A Healer's Oath
ith great respect and love, I welcome you with all my heart. On reviewing my Traditional Chinese Medical books, I came across an excerpt from the diary of Dr. Chang Teh Hway taken from the back page of the Journal of American College of Traditional Chinese Medicine, 3, 1983 which seems a very fitting summary of all we should remember in practicing Oriental Medicine or whatever form of healing philosophy we practice whether western or eastern.
The following guidelines are very similar to the western Hippocratic Oath which most western physicians have taken as M.D.s during graduation ceremony. I have written the following guidelines especially for my TCM colleagues for their information and review:
The Physician takes care of people's life.
He is placed at the head of the hundred
arts and crafts, sitting with equal footing
of Premier and Minister.
It is the art of humanity.
One should not look down on the Physician
as practicing the Little Tao, only integrated
with no false character, tranquil and serene,
can a person discuss the subject of medicine.
Those who enter my gate should know that the
distress of others is also mine.
No delay should be allowed on a call from a patient.
Do not ask if the patient is noble or poor.
Always keep in heart the saving of life.
The mouth should not cease reciting medical
texts; the hands continuously fiddling the hundreds of herbs.
Do not be jealous of the knowledge of others.
Do not comment on the attitude of other physicians.
Do not slander the physician who has cared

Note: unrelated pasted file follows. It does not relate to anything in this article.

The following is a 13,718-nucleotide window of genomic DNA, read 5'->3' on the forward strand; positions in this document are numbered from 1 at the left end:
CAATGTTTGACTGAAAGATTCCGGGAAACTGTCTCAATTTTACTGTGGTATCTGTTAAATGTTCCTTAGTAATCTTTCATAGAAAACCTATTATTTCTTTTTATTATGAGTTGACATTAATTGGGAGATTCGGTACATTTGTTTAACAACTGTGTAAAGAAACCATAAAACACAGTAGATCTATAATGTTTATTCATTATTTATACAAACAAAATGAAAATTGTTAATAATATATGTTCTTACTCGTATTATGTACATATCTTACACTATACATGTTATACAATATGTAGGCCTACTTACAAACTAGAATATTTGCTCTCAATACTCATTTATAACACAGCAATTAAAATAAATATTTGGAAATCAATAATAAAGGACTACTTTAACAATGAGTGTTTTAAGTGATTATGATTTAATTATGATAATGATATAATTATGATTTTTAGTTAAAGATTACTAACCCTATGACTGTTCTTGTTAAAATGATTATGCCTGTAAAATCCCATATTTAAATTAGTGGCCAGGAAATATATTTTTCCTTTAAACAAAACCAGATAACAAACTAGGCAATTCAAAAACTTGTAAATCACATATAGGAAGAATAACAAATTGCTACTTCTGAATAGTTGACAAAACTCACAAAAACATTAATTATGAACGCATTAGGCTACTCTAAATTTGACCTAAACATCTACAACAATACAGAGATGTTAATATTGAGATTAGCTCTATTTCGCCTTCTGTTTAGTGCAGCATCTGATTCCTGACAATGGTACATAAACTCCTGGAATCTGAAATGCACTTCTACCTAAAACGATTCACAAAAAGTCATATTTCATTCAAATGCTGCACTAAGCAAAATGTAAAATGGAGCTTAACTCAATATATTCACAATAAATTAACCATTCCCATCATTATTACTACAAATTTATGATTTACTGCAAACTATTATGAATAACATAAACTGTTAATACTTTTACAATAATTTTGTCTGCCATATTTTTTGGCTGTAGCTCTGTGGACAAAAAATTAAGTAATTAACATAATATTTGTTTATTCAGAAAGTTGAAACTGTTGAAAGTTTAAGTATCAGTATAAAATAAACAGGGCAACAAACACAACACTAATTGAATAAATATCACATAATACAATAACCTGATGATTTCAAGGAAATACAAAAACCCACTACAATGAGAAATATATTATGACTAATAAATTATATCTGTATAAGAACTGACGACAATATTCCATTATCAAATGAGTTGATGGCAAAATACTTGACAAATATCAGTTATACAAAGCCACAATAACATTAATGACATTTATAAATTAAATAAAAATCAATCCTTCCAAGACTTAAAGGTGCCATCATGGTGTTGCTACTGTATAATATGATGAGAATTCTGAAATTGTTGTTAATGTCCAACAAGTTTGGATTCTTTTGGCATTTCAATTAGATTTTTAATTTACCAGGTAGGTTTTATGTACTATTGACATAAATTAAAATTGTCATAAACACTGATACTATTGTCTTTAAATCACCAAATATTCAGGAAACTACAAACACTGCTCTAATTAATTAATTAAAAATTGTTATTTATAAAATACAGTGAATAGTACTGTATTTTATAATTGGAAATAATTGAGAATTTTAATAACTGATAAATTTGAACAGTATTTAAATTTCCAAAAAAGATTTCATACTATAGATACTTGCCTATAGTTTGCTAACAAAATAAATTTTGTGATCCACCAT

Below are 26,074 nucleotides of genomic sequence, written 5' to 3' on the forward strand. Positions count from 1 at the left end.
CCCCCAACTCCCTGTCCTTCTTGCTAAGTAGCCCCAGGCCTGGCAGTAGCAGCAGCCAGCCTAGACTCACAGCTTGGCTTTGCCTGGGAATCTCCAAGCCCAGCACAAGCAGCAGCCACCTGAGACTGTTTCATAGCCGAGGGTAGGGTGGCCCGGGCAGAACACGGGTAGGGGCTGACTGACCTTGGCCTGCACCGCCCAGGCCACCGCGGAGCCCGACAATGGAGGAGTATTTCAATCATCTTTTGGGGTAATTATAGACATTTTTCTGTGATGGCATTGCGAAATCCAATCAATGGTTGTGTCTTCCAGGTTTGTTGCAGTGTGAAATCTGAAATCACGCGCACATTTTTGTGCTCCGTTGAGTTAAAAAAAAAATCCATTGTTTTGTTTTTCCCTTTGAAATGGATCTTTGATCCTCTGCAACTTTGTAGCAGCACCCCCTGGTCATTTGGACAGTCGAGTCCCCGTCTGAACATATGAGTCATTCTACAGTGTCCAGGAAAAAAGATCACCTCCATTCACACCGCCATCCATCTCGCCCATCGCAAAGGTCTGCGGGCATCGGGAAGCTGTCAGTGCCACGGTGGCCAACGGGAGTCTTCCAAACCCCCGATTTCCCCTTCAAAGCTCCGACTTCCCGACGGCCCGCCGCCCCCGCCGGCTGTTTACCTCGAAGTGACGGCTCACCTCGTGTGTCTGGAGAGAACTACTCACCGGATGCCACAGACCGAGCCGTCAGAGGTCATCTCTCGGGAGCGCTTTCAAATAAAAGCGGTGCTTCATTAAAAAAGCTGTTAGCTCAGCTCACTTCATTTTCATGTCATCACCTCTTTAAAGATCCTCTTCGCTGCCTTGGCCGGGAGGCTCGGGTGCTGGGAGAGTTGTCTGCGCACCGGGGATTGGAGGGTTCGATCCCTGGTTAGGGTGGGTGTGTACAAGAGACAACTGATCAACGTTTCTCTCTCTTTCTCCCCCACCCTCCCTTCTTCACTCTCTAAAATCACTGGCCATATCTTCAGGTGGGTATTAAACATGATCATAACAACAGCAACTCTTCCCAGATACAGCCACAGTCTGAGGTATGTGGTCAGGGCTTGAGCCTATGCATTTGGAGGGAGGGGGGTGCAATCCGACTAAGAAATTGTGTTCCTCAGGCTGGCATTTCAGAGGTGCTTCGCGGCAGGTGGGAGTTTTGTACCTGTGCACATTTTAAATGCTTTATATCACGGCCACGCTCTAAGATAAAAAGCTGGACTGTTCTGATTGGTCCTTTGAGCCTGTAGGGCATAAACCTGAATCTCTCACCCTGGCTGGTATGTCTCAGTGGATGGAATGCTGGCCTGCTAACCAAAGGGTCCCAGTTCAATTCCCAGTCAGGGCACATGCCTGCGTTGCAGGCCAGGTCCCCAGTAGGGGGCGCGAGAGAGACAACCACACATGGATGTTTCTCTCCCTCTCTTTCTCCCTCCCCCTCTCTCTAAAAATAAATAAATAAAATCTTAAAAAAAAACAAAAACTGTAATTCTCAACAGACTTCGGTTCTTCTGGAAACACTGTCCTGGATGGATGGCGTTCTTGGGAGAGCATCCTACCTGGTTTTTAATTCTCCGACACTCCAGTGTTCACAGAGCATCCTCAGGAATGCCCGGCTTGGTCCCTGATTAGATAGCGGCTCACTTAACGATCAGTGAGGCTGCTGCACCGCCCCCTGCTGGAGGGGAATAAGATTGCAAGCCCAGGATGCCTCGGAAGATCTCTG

for the patient previously.
Do not slander the prescriptions of other physicians.
Do not cultivate fame.
Do not be greedy of money.
Do not boast of your knowledge and ability.
Do not flatter the powerful and wealthy
person; you would rather have your arm
broken than bend your back.
To save life is your sole aim, idea, purpose, and concern.
If the course of disease is baffling without
sign of improvement; you must with trembling
caution wholeheartedly review your diagnosis and treatment.
If you are visited by monks or taoists who
wish to pay you, accept not a cent.
Zhong Shan's Medical Teachings
March 10, 1933
From the diary of Dr. Chang Teh Hway (1895 - 1971)
Oriental Hospital, Teng-Chong, Yunnan.
These are my Traditional Chinese Medicine practice guidelines which I follow and which my Chinese teachers of Traditional Chinese Medicine have also been following for the past century. I always read these guidelines to remind me of my purpose or goal as a TCM practitioner and also to remind me of how I should deal with other health practitioners and my clients.
May the (Qi) force be with you.
Prepared by Ricardo B. Serrano, DAc, MH, ADS, March 1, 1998
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